I’m tired of people who don't even know me telling me that I chose to be gay, that I could change if I wanted to, that God does not accept gay people and that I am a threat to marriage, families and children. When I was a boy dealing with the shame of being gay, it was people like them who I was most afraid of. As a proud gay man, I am no longer afraid, and I do not want any other child to feel ashamed or afraid of being who they are.
I stood outside Xcel Center in the misty rain with over 200 others last week, holding a sign that said “Family, Freedom and Fairness,” while around the corner at Roy Wilkins Auditorium, 3,000 others with James Dobson called me immoral, narcissistic and incapable of being a good parent because I am gay.
I believe in God. Above all else I believe God is love, and therefore true love cannot be a sin. I also believe it is one’s character and ability to love unconditionally that makes them a good role model and parent, not simply their gender.
I still want to get married one day in front of my friends, family and God. One day I will, regardless of what Dobson's followers think, because the only people I plan to invite to my wedding are the people who know me and love me.
I have the strength to stand up to the Dobsons and Bachmanns of the world today because I was blessed with family and friends who love me and have always supported me in my pursuit of happiness – some of them Republicans, some Democrats. Even my dear Lutheran, Republican grandmother wrote words of love and encouragement after I came out to my family nearly nine years ago. She was a housewife who lived on a family farm in rural Minnesota with my grandpa. They had been married 61 years when he died in 1996. She passed away a few years later.
Her words say it best:
“I want you to know that I want you to keep being the wonderful person you have always been. You are what you are, and I do hope that talking with your mom has lightened your load. And I appreciate so much my dear one that you wanted your grandma to know. It meant so much to me. God loves you and I do too dear grandson.”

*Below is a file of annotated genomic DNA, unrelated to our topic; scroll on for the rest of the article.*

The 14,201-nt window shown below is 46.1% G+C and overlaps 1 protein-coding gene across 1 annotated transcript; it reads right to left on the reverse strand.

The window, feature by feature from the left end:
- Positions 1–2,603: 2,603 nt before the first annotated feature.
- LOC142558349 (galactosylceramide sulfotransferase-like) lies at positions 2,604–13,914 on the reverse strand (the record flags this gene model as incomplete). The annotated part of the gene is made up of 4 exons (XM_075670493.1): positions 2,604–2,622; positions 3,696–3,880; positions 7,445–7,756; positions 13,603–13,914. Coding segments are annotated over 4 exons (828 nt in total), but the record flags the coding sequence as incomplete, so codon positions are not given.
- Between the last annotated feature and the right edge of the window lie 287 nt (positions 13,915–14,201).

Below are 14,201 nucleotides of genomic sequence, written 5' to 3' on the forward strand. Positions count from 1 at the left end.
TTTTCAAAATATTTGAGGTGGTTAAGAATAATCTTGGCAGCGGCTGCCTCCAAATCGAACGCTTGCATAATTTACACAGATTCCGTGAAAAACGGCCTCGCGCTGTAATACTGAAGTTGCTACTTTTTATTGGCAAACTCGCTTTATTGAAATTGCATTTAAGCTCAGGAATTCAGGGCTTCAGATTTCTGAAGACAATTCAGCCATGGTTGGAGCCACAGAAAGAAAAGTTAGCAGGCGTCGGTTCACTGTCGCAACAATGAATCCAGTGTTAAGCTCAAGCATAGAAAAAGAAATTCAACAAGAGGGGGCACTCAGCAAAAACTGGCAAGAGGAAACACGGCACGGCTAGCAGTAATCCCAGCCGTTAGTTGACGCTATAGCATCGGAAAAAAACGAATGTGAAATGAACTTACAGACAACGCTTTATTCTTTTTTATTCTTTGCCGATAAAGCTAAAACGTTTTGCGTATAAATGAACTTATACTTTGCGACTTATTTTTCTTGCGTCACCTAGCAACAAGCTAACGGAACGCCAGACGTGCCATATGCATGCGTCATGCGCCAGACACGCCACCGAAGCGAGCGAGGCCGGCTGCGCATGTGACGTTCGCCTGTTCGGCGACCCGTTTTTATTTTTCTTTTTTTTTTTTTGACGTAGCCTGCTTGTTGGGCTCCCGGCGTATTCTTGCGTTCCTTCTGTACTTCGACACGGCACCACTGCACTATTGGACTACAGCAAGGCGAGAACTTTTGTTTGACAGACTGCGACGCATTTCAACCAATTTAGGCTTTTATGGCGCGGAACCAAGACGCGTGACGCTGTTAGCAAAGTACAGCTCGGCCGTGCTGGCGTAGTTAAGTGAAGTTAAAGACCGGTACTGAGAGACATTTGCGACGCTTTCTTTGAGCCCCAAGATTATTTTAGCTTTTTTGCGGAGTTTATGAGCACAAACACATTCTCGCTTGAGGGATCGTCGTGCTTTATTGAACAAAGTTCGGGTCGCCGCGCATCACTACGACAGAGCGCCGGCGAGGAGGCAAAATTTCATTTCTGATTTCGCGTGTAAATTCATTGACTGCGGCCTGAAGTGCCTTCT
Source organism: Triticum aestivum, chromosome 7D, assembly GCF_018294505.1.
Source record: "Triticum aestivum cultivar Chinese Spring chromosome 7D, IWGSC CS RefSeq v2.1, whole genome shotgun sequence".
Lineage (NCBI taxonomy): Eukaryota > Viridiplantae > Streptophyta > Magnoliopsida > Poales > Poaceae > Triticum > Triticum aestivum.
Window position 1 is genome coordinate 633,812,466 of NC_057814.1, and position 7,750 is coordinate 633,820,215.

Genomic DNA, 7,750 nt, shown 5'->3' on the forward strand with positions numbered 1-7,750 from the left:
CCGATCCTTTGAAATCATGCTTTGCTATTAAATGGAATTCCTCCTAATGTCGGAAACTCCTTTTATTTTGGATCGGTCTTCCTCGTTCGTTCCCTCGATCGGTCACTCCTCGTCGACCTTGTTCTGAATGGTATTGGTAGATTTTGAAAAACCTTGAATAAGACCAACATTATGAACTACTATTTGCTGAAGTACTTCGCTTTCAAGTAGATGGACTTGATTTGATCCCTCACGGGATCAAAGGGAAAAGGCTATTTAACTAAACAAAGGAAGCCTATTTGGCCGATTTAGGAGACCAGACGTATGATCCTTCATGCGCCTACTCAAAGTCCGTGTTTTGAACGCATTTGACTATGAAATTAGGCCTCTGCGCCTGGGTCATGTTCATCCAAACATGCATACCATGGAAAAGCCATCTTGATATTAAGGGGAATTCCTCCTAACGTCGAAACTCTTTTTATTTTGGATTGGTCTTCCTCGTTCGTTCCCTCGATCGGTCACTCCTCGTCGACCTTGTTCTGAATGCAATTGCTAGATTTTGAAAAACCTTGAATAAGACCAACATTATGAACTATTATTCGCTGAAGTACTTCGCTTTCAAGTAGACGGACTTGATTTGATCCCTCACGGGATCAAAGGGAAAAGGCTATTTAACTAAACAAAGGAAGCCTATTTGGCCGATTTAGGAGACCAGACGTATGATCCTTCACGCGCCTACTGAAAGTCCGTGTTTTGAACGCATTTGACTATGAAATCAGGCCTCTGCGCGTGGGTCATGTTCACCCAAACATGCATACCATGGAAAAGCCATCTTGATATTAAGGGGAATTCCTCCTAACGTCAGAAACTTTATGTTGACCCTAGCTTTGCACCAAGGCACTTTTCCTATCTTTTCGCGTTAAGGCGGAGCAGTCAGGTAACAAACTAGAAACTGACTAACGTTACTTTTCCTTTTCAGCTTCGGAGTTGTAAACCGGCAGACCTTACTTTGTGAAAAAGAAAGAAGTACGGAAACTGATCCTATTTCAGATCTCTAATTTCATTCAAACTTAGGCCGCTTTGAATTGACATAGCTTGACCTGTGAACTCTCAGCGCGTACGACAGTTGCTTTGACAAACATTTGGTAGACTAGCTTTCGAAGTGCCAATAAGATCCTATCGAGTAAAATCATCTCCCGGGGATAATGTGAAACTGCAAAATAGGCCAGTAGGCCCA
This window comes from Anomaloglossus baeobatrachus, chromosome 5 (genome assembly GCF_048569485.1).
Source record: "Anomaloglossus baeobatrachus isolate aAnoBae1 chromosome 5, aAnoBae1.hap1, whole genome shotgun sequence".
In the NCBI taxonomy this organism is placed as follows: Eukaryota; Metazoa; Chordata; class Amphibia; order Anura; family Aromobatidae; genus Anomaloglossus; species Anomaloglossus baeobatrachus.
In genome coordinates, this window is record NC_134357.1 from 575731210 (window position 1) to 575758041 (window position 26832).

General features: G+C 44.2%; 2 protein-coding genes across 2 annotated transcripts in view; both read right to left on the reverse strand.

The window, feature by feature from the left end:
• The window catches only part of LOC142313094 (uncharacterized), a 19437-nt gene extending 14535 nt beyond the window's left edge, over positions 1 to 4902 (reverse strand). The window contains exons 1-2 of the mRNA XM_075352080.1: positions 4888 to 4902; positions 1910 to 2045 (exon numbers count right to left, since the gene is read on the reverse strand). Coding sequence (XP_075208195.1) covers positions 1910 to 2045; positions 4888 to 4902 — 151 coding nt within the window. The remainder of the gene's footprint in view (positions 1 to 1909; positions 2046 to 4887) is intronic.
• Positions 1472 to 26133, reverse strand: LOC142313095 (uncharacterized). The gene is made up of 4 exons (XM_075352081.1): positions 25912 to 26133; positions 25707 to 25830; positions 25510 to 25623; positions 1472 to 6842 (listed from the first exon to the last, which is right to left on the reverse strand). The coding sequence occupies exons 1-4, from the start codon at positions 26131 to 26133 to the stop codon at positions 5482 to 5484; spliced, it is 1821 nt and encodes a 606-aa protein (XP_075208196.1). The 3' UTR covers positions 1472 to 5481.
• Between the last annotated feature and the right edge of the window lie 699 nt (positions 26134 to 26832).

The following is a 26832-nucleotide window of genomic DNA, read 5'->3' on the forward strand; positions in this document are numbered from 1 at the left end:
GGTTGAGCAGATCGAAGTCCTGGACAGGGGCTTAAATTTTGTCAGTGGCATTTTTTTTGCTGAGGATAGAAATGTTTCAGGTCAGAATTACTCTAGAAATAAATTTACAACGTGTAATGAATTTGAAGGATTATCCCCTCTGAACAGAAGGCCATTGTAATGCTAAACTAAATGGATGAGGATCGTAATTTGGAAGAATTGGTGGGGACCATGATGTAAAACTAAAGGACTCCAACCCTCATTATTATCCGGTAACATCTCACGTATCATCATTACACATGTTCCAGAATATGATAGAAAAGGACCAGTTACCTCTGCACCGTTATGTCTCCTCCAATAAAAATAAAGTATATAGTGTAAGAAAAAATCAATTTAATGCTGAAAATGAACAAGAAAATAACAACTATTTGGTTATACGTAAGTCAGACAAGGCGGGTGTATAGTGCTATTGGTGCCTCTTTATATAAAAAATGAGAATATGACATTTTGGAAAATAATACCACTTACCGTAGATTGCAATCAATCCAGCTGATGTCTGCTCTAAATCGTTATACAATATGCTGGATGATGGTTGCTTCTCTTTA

Scott Mikesh lives in St. Louis Park.
See also the previous Wild Reed posts: Catholic Rainbow (Australian) Parents, One of These Boys . . ., A Lesson from Play School, Confronting Classroom Homophobia, Out at a Catholic University, Those Europeans are at it Again, Making Sure All Families Matter, and Remembering Nanna Smith
Monday, October 23, 2006
After viewing Rawson Falls from the specially constructed viewing platform (see Boorganna (Part I)), Mum, George, Yonni, and I continued down to the bottom of the gorge so as to take in more of the beautiful views of Boorganna Nature Reserve and explore the area at the base of the falls.
Observing the falls, I couldn’t help but notice how this ever-changing ribbon of water descending from above, seemed to be like some kind of spirit alive and very much present in this special place.
Perhaps it was just the effect of the water falling from such a great height which gave Rawson Falls such a strange and beautiful quality. Or maybe there is another explanation for the other-worldly figures and faces that could be discerned, not only in the wispy plume of cascading water, but in many of the nearby rocks, as the photo below illustrates.
Maybe some people would be freaked out by such things, but I felt quite at peace and safe in this beautiful place. In fact, being there reminded me of the insights contained in two books I've recently completed reading.